Determining Conventional and Unconventional Oil and Gas Well Brines in Natural Samples III: Mass Ratio Analyses Using Both Anions and Cations
Identifying the types of contamination and their sources in surface and groundwater is fundamental for effective protection of private and public source waters. Here we employed mass ratio analyses of a variety of anion and cation pairs to characterize flowback, produced water, mine drainage etc. These endmembers were used to evaluate the source contributions of natural surface and ground water samples. A total of 1,177 ground water and surface water samples were analyzed including high-quality source waters and waters suspected of being impacted by drilling and mining activity. We found the following chemical ratios resolved different sources of contamination: Mg/Na vs SO4/Cl; SO4/Cl vs Mg/Li; Br/SO4 vs Ba/Cl; and Br vs Mg/Li. While no single parameter or mass ratio pairing by itself was definitive it was possible to converge on a likely source of contamination using multiple lines of analytical evidence. Further, this process clarified sources in impacted samples where one or more parameters commonly considered diagnostic of specific sources (e.g., Br, Ba), were below detection limits (e.g., too dilute) or not tested for. Ultimately, movement of sample values within the mass ratio space allows tracking of changes in water quality and contamination source dynamics as the water chemistry evolves.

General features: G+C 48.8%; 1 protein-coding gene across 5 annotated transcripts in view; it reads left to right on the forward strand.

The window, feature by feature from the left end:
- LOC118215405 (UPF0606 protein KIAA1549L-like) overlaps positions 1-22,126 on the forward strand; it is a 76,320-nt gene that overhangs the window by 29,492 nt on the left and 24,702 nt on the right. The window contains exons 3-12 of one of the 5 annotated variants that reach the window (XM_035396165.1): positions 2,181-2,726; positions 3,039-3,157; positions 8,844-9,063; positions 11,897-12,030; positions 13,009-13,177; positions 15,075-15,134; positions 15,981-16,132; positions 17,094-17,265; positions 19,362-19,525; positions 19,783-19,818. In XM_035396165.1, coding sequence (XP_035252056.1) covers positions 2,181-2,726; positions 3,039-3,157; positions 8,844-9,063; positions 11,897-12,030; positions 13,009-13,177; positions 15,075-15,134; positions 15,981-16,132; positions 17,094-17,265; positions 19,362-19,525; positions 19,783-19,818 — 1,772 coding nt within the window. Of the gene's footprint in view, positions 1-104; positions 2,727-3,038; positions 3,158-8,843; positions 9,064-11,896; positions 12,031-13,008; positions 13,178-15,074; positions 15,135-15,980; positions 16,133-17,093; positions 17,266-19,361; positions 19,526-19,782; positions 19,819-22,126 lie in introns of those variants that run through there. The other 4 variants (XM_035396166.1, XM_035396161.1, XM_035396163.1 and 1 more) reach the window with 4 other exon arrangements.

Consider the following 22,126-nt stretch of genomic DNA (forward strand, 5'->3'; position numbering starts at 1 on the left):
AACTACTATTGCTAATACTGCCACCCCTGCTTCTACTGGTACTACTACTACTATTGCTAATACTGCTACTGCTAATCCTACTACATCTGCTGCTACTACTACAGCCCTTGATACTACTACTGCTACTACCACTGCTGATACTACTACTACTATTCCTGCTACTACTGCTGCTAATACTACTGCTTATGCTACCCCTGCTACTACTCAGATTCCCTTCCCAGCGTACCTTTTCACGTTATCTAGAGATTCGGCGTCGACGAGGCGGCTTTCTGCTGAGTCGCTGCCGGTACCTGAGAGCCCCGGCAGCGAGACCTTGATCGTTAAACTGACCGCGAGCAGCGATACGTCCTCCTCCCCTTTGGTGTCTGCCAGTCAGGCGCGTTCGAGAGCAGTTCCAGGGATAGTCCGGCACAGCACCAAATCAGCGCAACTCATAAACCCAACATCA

Cantlay, T., Bain, D. J., & Stolz, J. F. (2019). Determining Conventional and Unconventional Oil and Gas Well Brines in Natural Samples III: Mass Ratio Analyses Using Both Anions and Cations. Retrieved from https://dsc.duq.edu/biology-data/2